Sp12-IHUM-39B-06 : Inventing Classics: Greek and Roman Literature in Its Mediterranean Context. 2012 Spring
- Type of resource
- Place of creation
- Stanford (Calif.)
- Digital origin
- born digital
- 1 text file
Second in a two quarter sequence. Are you concerned with fundamental questions about the human condition? Do you ask yourself whether your life is controlled more by your own free choices or by your genetic code? Do you wonder whether the universe is just or unjust? Do you worry whether a superpower can function without hubristic arrogance? If these sorts of issues seem central to your intellectual and personal explorations, this IHUM sequence will reveal to you that the ancient Mediterranean world was equally consumed with identical questions about the nature of human society and human existence. We will undertake our explorations by reading a wide and deep selection of important and influential literary texts from Greece and Rome, amplified by a smaller selection of texts from other cultures in the Mediterranean and the Near East. The sequence will be organized historically, with the winter quarter covering the period from c.2000BC to the fourth century BC, and the spring quarter continuing to the end of classical antiquity. In the winter term, drawing from both the Near East and Greece, creation texts, epic, lyric, tragedy, history, and philosophy will be studied. In the spring, the discussion will center on how the emergence of the Roman Empire transformed the ideas of the Greeks, as well as their adaptation by the early Christians.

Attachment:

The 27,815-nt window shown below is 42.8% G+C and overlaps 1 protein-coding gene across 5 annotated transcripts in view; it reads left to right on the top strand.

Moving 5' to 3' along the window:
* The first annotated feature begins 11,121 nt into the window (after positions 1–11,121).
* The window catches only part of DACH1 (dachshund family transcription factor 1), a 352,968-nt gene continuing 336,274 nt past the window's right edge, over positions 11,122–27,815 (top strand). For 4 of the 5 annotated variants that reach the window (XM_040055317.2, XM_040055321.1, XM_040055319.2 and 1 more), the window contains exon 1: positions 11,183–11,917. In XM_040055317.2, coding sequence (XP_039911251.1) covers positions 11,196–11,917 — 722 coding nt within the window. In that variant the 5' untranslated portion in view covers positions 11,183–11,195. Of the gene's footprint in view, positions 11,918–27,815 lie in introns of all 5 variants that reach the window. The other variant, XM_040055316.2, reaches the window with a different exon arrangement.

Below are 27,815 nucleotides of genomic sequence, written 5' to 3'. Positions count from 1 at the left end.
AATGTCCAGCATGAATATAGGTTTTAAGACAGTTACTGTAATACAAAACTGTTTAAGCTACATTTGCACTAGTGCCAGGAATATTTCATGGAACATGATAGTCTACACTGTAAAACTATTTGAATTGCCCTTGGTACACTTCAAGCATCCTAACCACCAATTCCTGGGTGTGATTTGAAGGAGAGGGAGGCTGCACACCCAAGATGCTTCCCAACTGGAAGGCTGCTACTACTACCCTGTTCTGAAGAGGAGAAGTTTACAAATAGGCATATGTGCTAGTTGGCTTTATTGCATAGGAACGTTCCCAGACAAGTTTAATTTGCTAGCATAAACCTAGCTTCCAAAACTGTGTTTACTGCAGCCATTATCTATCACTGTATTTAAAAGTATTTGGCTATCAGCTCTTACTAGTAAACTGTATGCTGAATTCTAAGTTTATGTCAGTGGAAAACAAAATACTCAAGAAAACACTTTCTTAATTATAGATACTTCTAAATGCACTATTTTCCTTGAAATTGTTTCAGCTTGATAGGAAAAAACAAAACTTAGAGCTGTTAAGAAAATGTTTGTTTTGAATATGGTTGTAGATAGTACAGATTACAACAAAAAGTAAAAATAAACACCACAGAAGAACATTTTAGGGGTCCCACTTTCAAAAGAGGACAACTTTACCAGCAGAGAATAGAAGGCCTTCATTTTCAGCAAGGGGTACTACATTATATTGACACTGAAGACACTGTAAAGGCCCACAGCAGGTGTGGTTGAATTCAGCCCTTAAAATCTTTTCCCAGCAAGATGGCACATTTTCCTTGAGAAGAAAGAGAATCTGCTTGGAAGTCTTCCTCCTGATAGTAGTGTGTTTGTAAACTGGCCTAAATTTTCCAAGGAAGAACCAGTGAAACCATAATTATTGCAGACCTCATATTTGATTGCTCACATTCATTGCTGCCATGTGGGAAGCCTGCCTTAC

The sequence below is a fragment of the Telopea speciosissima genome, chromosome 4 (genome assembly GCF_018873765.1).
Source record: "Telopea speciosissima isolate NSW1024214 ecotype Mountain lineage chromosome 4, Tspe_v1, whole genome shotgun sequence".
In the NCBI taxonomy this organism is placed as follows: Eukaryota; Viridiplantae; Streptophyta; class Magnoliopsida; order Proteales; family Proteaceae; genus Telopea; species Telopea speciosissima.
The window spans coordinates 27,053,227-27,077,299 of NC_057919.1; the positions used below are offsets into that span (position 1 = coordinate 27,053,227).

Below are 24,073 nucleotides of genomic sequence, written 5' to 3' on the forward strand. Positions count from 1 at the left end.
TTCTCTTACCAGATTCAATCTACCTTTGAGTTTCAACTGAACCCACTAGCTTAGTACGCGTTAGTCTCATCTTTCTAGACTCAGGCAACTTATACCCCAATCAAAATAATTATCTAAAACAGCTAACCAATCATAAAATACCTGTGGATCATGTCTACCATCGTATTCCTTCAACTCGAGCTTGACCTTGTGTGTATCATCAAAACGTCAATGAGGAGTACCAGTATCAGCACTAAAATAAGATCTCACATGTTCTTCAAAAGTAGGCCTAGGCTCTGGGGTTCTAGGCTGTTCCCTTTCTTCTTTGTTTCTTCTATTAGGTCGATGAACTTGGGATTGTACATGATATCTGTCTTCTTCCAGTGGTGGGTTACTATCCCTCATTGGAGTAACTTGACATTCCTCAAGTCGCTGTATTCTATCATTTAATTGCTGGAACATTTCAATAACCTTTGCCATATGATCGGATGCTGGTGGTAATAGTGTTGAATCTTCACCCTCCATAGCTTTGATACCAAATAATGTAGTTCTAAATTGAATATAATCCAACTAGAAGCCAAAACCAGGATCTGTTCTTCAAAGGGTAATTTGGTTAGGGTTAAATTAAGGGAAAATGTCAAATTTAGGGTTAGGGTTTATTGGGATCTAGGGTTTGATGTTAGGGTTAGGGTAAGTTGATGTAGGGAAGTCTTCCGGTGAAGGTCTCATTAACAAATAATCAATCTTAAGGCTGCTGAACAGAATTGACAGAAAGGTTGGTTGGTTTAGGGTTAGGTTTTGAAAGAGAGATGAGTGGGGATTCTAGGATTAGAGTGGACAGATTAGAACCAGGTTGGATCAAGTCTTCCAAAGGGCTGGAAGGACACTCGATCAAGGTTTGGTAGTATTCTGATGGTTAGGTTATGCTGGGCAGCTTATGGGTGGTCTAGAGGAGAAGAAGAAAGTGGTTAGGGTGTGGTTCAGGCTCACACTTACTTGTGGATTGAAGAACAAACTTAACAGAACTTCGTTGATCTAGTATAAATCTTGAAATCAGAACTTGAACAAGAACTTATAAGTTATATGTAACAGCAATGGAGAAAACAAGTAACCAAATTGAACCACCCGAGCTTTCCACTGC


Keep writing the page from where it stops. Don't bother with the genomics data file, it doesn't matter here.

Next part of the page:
- Finding Aid
- Stanford University Syllabi (SC1454)
- Course ID
- Stanford University. Libraries. Department of Special Collections and University Archives
- Use and reproduction
- The materials are open for research use and may be used freely for non-commercial purposes with an attribution. For commercial permission requests, please contact the Stanford University Archives (firstname.lastname@example.org).